Winner of the 1987 Miles Franklin Literary Award
‘She’s going now,’ said Henry Watter if he said anything at all. Or, ‘It’s a tricky place, the world. You’ve got to be sharp to manage it.’ ‘Leave her be. She’ll be back,’ said Mrs Watter. ‘This is her home. She knows that.’
Lark Watter had always planned to run away from her stifling suburban life in 1960s Sydney. At university she encounters an American, Tom, and with him the promise of escape. Following Tom to the other side of the world by freighter is a journey to freedom—but the adventure Lark has embarked on isn’t quite what she had anticipated. Not on the way there, and certainly not in New York…
A picaresque journey across the high seas and through the extremes of the ’60s, Dancing on Coral was Glenda Adams’ second novel and established her international reputation.
Glenda Adams was born in Sydney in 1939. She studied at the University of Sydney and later taught Indonesian there after travelling through Indonesia. In 1964 she moved to New York to study journalism at Columbia University, then worked as a journalist at the Associated Press and the United Nations.
In the 1970s Adams produced the short-story collections Lies and Stories and The Hottest Night of the Century, and began teaching fictionwriting courses at Columbia University and Sarah Lawrence College. Her first novel, Games of the Strong, appeared in 1982; but it was Dancing on Coral—which won the 1987 Miles Franklin Award, and was praised by Elizabeth Jolley, Marion Halligan and Kate Grenville—that cemented her reputation.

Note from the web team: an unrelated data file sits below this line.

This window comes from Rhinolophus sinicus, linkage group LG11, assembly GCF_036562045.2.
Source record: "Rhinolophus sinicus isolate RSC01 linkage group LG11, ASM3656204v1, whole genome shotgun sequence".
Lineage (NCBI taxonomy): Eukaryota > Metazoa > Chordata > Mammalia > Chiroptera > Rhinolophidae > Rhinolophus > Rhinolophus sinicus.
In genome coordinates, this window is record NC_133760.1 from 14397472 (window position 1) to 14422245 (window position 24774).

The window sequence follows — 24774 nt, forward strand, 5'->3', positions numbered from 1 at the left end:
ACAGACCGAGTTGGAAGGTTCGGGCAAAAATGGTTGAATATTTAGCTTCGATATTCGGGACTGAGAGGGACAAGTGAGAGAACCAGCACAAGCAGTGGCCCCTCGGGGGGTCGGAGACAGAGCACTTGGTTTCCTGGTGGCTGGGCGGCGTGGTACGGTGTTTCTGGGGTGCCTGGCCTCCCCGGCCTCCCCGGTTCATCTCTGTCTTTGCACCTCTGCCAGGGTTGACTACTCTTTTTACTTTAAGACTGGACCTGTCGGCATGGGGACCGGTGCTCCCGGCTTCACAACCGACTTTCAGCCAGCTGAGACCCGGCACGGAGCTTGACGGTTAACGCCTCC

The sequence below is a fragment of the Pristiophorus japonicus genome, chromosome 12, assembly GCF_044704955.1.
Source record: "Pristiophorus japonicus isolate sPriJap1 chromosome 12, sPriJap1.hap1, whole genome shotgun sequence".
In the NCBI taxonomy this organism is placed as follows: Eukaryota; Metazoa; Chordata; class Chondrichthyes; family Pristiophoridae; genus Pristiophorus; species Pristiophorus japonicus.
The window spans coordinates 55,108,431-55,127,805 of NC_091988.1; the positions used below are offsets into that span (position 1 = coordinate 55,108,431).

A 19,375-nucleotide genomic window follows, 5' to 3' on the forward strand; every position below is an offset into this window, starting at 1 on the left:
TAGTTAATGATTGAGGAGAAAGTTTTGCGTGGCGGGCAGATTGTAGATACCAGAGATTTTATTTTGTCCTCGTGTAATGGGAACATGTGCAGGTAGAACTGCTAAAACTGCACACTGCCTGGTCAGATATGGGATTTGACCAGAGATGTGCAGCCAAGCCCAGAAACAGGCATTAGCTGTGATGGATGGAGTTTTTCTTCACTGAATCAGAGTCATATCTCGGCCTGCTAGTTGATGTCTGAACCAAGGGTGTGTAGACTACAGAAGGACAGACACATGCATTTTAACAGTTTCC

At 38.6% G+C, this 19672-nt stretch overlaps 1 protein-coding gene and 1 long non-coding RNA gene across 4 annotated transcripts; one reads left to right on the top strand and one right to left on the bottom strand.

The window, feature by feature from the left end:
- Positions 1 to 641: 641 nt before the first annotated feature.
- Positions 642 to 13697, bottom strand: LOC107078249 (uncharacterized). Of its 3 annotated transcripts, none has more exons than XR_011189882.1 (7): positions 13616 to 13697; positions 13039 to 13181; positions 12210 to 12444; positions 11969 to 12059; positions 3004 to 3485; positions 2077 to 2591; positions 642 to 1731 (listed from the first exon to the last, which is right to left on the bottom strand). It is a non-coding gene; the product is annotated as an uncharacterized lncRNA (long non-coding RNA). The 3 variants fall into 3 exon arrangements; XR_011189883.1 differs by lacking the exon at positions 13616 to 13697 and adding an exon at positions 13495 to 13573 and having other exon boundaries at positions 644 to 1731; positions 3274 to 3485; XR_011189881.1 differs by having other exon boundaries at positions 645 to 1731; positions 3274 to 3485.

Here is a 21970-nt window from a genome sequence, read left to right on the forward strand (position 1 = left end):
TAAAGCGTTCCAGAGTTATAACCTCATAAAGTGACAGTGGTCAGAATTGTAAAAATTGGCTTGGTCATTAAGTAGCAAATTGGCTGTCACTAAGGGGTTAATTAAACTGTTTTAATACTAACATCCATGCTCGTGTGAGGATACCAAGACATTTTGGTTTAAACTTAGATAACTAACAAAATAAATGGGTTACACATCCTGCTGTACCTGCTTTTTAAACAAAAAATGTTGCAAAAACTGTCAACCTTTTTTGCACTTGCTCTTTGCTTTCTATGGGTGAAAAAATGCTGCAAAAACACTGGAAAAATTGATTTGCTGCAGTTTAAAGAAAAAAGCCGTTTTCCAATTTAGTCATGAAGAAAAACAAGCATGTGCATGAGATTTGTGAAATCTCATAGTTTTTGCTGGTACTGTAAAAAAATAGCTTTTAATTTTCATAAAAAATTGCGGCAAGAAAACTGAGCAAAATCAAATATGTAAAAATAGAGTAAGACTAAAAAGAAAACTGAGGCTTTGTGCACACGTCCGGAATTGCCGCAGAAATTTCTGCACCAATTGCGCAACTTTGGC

Adams lived and taught mainly in the United States until 1990, when she returned to Sydney and began lecturing in creative writing at the University of Technology. That year Longleg, shortlisted for the Miles Franklin Award, was published.
Her fourth and final novel was The Tempest of Clemenza (1996). She also wrote two screenplays, ‘Pride’ and ‘Wrath’, for the ABC TV series The Seven Deadly Sins (1993); and a play, The Monkey Trap (1998), performed in Sydney.
Glenda Adams returned frequently to the United States to teach at Columbia, and to visit her daughter, Caitlin, and first grandson. Her second grandson was born shortly before her death in Sydney, in 2007.